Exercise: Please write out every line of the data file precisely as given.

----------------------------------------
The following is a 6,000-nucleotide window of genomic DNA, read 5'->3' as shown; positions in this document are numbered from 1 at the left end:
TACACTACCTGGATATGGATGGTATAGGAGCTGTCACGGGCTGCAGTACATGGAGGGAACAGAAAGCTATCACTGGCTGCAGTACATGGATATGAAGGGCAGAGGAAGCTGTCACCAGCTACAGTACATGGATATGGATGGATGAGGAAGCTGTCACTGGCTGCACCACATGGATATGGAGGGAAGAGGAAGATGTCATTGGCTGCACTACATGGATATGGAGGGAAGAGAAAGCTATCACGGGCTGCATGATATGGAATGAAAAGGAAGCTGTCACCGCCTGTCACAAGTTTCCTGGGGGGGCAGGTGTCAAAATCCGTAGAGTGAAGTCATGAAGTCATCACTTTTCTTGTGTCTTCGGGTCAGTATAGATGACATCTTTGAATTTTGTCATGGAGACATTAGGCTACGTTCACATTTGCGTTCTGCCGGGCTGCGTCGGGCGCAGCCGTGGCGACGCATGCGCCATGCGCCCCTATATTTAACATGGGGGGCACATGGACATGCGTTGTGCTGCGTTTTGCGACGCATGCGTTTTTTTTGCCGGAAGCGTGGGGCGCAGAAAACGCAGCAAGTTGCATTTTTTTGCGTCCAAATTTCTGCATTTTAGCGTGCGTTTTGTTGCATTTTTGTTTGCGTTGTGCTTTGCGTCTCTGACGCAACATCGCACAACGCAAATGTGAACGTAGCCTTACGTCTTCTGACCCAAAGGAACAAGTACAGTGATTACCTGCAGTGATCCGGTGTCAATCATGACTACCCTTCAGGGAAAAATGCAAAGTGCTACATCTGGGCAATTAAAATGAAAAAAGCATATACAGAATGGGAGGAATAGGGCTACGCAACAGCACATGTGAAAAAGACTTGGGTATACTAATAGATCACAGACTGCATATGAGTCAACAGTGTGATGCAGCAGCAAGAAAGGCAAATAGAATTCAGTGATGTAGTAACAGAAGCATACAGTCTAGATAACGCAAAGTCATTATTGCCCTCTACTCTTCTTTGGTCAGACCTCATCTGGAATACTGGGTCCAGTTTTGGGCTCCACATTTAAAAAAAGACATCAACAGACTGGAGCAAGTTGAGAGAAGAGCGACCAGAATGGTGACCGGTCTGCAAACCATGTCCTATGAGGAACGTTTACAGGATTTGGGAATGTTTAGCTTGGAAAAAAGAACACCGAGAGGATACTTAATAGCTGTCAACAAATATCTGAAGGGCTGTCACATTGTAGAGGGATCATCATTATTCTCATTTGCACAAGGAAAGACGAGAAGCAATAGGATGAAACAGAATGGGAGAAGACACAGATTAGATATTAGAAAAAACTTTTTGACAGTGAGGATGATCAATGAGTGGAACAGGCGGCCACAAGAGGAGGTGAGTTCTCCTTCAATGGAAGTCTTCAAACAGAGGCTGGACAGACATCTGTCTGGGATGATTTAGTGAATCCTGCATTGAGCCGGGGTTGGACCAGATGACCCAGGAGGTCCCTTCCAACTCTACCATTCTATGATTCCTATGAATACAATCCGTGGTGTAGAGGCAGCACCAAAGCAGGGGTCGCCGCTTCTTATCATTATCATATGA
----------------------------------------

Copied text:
The following is a 6,000-nucleotide window of genomic DNA, read 5'->3' as shown; positions in this document are numbered from 1 at the left end:
TACACTACCTGGATATGGATGGTATAGGAGCTGTCACGGGCTGCAGTACATGGAGGGAACAGAAAGCTATCACTGGCTGCAGTACATGGATATGAAGGGCAGAGGAAGCTGTCACCAGCTACAGTACATGGATATGGATGGATGAGGAAGCTGTCACTGGCTGCACCACATGGATATGGAGGGAAGAGGAAGATGTCATTGGCTGCACTACATGGATATGGAGGGAAGAGAAAGCTATCACGGGCTGCATGATATGGAATGAAAAGGAAGCTGTCACCGCCTGTCACAAGTTTCCTGGGGGGGCAGGTGTCAAAATCCGTAGAGTGAAGTCATGAAGTCATCACTTTTCTTGTGTCTTCGGGTCAGTATAGATGACATCTTTGAATTTTGTCATGGAGACATTAGGCTACGTTCACATTTGCGTTCTGCCGGGCTGCGTCGGGCGCAGCCGTGGCGACGCATGCGCCATGCGCCCCTATATTTAACATGGGGGGCACATGGACATGCGTTGTGCTGCGTTTTGCGACGCATGCGTTTTTTTTGCCGGAAGCGTGGGGCGCAGAAAACGCAGCAAGTTGCATTTTTTTGCGTCCAAATTTCTGCATTTTAGCGTGCGTTTTGTTGCATTTTTGTTTGCGTTGTGCTTTGCGTCTCTGACGCAACATCGCACAACGCAAATGTGAACGTAGCCTTACGTCTTCTGACCCAAAGGAACAAGTACAGTGATTACCTGCAGTGATCCGGTGTCAATCATGACTACCCTTCAGGGAAAAATGCAAAGTGCTACATCTGGGCAATTAAAATGAAAAAAGCATATACAGAATGGGAGGAATAGGGCTACGCAACAGCACATGTGAAAAAGACTTGGGTATACTAATAGATCACAGACTGCATATGAGTCAACAGTGTGATGCAGCAGCAAGAAAGGCAAATAGAATTCAGTGATGTAGTAACAGAAGCATACAGTCTAGATAACGCAAAGTCATTATTGCCCTCTACTCTTCTTTGGTCAGACCTCATCTGGAATACTGGGTCCAGTTTTGGGCTCCACATTTAAAAAAAGACATCAACAGACTGGAGCAAGTTGAGAGAAGAGCGACCAGAATGGTGACCGGTCTGCAAACCATGTCCTATGAGGAACGTTTACAGGATTTGGGAATGTTTAGCTTGGAAAAAAGAACACCGAGAGGATACTTAATAGCTGTCAACAAATATCTGAAGGGCTGTCACATTGTAGAGGGATCATCATTATTCTCATTTGCACAAGGAAAGACGAGAAGCAATAGGATGAAACAGAATGGGAGAAGACACAGATTAGATATTAGAAAAAACTTTTTGACAGTGAGGATGATCAATGAGTGGAACAGGCGGCCACAAGAGGAGGTGAGTTCTCCTTCAATGGAAGTCTTCAAACAGAGGCTGGACAGACATCTGTCTGGGATGATTTAGTGAATCCTGCATTGAGCCGGGGTTGGACCAGATGACCCAGGAGGTCCCTTCCAACTCTACCATTCTATGATTCCTATGAATACAATCCGTGGTGTAGAGGCAGCACCAAAGCAGGGGTCGCCGCTTCTTATCATTATCATATGA